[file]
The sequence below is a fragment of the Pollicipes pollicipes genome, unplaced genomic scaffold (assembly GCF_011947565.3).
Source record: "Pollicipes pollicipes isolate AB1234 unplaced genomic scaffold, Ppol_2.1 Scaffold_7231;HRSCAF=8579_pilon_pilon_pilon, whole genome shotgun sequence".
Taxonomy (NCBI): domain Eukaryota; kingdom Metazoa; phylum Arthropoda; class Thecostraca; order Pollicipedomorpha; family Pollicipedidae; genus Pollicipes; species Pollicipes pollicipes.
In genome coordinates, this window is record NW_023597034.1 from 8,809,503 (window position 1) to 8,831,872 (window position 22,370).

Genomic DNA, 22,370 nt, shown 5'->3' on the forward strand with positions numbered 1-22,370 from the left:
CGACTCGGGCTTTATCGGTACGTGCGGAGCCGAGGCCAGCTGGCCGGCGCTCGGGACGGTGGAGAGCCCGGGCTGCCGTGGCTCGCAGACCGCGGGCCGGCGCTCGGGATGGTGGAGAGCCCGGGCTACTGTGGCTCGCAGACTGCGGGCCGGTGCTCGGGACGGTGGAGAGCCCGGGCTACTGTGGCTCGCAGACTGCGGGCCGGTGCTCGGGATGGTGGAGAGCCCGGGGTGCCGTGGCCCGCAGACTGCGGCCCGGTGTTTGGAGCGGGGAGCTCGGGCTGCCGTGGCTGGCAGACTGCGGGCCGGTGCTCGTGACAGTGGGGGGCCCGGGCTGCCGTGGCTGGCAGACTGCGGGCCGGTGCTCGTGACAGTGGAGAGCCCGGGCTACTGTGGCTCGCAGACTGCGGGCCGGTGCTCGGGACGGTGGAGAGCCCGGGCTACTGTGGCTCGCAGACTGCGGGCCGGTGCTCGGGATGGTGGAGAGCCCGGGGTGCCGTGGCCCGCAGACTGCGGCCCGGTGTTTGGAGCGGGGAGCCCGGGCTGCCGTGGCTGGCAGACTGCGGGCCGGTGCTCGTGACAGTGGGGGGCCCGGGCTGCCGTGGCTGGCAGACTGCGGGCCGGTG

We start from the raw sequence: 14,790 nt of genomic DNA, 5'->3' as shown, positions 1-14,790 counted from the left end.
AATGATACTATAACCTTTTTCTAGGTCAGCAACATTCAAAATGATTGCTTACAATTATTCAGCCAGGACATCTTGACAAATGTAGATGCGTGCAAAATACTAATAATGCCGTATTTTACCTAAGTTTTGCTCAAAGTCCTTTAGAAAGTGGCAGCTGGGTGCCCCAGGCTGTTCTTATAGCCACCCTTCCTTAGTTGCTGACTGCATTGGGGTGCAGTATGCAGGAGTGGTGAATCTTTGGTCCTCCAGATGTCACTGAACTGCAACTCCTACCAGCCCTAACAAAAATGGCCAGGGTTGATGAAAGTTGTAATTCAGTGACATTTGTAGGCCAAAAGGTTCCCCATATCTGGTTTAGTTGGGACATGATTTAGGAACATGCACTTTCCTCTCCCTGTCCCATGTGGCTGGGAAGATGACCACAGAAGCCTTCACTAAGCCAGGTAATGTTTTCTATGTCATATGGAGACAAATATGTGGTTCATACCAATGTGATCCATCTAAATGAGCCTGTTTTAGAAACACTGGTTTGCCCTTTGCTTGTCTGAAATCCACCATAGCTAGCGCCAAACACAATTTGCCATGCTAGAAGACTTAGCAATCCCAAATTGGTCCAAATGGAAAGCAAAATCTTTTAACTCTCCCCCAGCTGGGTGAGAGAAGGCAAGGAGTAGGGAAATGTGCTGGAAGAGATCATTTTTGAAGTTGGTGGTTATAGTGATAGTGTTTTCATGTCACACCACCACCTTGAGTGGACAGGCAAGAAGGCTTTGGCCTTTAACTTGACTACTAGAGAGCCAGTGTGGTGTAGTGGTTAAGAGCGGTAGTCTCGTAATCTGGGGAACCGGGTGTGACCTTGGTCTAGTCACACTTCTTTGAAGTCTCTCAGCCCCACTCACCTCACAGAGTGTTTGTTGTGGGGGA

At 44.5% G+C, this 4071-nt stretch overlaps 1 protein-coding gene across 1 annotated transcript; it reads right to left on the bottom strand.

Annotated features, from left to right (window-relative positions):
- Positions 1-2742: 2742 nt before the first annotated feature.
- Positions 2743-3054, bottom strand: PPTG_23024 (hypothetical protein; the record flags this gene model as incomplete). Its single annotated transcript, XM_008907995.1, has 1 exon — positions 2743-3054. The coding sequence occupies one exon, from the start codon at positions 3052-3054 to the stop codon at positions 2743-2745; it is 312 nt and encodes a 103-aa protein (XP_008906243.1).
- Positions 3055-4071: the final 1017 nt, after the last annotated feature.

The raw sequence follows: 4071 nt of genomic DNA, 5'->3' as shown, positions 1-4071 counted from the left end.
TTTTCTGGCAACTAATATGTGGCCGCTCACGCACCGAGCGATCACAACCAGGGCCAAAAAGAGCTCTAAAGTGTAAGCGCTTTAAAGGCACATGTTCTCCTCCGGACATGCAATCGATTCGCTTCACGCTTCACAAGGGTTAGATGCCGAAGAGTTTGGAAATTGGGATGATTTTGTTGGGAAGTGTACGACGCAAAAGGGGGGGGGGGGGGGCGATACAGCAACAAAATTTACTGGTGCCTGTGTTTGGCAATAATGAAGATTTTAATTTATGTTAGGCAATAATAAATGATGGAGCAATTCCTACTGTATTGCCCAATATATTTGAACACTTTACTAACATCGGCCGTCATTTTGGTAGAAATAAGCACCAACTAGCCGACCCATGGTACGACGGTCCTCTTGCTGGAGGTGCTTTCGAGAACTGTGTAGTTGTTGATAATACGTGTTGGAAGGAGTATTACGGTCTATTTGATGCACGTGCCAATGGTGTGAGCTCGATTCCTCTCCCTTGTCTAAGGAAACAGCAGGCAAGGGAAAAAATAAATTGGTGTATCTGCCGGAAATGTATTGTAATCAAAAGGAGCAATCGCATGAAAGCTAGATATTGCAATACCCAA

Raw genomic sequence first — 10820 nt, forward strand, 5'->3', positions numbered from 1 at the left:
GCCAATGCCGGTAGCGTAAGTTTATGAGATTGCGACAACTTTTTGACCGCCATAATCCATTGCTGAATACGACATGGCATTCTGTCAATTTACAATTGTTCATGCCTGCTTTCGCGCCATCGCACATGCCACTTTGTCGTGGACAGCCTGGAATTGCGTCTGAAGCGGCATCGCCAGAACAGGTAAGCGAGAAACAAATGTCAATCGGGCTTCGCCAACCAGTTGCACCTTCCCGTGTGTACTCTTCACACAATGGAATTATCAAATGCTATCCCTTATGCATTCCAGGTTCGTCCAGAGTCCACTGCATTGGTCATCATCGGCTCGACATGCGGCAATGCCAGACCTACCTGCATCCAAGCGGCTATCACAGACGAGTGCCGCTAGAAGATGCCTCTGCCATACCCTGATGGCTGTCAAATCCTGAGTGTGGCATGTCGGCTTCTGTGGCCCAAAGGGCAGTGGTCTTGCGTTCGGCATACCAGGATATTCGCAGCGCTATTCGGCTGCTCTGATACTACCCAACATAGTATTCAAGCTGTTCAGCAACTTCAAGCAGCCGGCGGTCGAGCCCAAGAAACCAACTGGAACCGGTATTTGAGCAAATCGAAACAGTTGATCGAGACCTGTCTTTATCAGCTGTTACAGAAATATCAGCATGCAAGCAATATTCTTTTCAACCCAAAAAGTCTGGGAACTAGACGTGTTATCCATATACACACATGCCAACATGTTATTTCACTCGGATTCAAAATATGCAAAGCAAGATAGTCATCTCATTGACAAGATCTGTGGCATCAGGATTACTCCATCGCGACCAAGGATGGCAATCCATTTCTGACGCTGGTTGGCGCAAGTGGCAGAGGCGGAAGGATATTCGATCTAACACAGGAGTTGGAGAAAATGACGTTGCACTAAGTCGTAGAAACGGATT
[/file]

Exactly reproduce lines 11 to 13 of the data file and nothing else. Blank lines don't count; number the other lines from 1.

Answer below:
- Positions 1-2742: 2742 nt before the first annotated feature.
- Positions 2743-3054, bottom strand: PPTG_23024 (hypothetical protein; the record flags this gene model as incomplete). Its single annotated transcript, XM_008907995.1, has 1 exon — positions 2743-3054. The coding sequence occupies one exon, from the start codon at positions 3052-3054 to the stop codon at positions 2743-2745; it is 312 nt and encodes a 103-aa protein (XP_008906243.1).
- Positions 3055-4071: the final 1017 nt, after the last annotated feature.